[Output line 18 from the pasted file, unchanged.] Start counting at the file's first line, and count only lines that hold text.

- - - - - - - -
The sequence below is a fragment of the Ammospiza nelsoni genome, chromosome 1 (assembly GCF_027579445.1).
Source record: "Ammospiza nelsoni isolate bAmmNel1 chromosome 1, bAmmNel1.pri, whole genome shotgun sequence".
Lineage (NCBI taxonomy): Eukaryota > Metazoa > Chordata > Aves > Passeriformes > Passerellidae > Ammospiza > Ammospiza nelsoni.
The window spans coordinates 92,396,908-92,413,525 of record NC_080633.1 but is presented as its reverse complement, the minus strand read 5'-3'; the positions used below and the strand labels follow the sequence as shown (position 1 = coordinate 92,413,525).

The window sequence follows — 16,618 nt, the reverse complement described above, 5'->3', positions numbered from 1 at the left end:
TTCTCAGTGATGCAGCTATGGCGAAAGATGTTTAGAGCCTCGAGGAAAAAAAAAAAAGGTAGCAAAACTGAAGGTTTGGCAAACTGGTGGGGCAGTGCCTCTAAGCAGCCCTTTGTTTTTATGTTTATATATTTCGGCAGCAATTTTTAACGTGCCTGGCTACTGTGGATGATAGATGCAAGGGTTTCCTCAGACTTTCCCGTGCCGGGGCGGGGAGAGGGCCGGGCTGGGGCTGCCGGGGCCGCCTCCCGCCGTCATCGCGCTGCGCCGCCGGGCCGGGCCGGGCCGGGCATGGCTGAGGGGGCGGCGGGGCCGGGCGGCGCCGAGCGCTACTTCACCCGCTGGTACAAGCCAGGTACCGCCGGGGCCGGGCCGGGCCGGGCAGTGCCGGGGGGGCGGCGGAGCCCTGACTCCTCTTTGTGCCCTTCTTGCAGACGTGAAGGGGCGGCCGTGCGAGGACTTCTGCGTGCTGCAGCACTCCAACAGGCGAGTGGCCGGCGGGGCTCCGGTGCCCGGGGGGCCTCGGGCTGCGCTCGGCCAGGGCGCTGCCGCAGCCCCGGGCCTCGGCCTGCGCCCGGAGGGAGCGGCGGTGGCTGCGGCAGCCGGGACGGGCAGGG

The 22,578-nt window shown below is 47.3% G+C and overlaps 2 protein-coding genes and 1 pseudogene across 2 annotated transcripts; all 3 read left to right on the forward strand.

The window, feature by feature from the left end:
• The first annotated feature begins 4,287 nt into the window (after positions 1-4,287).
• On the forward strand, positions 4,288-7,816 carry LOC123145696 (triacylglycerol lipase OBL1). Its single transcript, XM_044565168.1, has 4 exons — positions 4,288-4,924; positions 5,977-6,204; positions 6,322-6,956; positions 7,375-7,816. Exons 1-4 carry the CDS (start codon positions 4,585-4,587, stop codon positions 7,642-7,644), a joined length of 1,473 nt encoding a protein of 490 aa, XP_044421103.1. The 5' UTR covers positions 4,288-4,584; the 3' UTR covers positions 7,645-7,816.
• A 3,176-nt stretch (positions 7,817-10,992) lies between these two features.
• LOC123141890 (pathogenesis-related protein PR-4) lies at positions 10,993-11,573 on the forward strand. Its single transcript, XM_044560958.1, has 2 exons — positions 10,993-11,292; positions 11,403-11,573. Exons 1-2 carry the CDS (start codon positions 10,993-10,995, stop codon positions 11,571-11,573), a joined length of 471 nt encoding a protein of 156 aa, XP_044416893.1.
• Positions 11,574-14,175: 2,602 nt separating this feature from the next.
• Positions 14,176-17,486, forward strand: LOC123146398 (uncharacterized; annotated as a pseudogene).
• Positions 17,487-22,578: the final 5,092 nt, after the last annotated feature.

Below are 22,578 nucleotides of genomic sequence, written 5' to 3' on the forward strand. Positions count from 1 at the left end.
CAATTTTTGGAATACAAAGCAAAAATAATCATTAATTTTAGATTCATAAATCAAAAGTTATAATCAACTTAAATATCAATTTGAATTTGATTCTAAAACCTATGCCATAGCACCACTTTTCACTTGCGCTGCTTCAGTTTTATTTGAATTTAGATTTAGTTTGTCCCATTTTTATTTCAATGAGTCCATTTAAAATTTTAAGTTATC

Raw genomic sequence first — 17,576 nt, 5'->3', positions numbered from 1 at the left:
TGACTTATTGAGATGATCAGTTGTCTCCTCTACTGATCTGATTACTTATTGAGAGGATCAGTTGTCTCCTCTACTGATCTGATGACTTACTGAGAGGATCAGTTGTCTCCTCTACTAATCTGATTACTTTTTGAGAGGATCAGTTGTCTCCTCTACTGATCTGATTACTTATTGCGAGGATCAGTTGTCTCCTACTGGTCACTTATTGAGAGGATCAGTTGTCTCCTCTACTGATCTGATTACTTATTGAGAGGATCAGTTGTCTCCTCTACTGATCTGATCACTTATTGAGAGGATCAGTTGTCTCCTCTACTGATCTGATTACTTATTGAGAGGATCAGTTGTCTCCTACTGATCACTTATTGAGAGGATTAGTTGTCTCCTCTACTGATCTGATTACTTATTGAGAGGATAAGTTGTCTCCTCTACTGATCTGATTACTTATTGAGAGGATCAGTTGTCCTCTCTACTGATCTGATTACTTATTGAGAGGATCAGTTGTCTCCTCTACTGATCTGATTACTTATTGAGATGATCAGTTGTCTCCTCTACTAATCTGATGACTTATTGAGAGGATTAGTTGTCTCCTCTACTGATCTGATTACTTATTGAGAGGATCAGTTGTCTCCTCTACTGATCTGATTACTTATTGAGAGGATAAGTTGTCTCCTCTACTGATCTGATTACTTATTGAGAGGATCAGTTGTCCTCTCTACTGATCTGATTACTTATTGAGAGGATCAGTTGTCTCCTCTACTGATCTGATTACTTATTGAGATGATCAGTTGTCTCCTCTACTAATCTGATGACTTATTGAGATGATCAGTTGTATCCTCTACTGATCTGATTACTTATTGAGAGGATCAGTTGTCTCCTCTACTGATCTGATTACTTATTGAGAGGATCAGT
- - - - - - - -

Raw genomic sequence first — 17,576 nt, 5'->3', positions numbered from 1 at the left: